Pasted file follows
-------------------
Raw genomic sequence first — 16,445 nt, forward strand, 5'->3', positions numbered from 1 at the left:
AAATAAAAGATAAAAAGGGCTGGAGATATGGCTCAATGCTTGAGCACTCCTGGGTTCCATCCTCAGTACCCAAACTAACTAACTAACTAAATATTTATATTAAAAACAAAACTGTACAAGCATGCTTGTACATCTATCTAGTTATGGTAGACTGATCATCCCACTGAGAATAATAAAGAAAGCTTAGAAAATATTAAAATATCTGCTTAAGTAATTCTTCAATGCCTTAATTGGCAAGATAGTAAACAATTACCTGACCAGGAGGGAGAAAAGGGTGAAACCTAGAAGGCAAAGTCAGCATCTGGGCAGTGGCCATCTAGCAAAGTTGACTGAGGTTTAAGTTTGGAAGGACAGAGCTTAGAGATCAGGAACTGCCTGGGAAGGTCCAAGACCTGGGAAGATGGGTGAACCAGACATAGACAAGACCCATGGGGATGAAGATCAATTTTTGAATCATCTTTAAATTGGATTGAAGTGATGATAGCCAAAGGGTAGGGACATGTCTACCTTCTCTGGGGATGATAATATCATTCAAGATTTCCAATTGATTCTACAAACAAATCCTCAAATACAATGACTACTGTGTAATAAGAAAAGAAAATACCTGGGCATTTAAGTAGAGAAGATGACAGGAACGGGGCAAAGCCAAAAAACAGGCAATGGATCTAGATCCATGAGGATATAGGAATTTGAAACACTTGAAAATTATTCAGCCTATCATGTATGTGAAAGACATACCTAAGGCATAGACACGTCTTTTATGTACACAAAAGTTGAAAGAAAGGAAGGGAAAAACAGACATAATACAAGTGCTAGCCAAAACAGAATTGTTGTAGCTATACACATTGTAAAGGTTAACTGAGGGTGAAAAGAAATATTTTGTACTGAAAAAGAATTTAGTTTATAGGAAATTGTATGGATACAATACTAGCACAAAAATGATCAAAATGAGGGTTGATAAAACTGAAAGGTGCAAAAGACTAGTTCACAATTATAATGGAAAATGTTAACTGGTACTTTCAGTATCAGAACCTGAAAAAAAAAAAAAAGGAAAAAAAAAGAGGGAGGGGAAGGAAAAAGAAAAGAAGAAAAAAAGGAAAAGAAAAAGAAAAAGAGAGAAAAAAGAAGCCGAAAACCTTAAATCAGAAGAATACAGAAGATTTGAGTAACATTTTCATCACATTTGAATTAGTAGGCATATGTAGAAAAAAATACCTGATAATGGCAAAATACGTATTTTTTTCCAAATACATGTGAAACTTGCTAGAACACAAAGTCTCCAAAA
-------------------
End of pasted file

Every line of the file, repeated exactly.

Raw genomic sequence first — 16,445 nt, forward strand, 5'->3', positions numbered from 1 at the left:
AAATAAAAGATAAAAAGGGCTGGAGATATGGCTCAATGCTTGAGCACTCCTGGGTTCCATCCTCAGTACCCAAACTAACTAACTAACTAAATATTTATATTAAAAACAAAACTGTACAAGCATGCTTGTACATCTATCTAGTTATGGTAGACTGATCATCCCACTGAGAATAATAAAGAAAGCTTAGAAAATATTAAAATATCTGCTTAAGTAATTCTTCAATGCCTTAATTGGCAAGATAGTAAACAATTACCTGACCAGGAGGGAGAAAAGGGTGAAACCTAGAAGGCAAAGTCAGCATCTGGGCAGTGGCCATCTAGCAAAGTTGACTGAGGTTTAAGTTTGGAAGGACAGAGCTTAGAGATCAGGAACTGCCTGGGAAGGTCCAAGACCTGGGAAGATGGGTGAACCAGACATAGACAAGACCCATGGGGATGAAGATCAATTTTTGAATCATCTTTAAATTGGATTGAAGTGATGATAGCCAAAGGGTAGGGACATGTCTACCTTCTCTGGGGATGATAATATCATTCAAGATTTCCAATTGATTCTACAAACAAATCCTCAAATACAATGACTACTGTGTAATAAGAAAAGAAAATACCTGGGCATTTAAGTAGAGAAGATGACAGGAACGGGGCAAAGCCAAAAAACAGGCAATGGATCTAGATCCATGAGGATATAGGAATTTGAAACACTTGAAAATTATTCAGCCTATCATGTATGTGAAAGACATACCTAAGGCATAGACACGTCTTTTATGTACACAAAAGTTGAAAGAAAGGAAGGGAAAAACAGACATAATACAAGTGCTAGCCAAAACAGAATTGTTGTAGCTATACACATTGTAAAGGTTAACTGAGGGTGAAAAGAAATATTTTGTACTGAAAAAGAATTTAGTTTATAGGAAATTGTATGGATACAATACTAGCACAAAAATGATCAAAATGAGGGTTGATAAAACTGAAAGGTGCAAAAGACTAGTTCACAATTATAATGGAAAATGTTAACTGGTACTTTCAGTATCAGAACCTGAAAAAAAAAAAAAAGGAAAAAAAAAGAGGGAGGGGAAGGAAAAAGAAAAGAAGAAAAAAAGGAAAAGAAAAAGAAAAAGAGAGAAAAAAGAAGCCGAAAACCTTAAATCAGAAGAATACAGAAGATTTGAGTAACATTTTCATCACATTTGAATTAGTAGGCATATGTAGAAAAAAATACCTGATAATGGCAAAATACGTATTTTTTTCCAAATACATGTGAAACTTGCTAGAACACAAAGTCTCCAAAA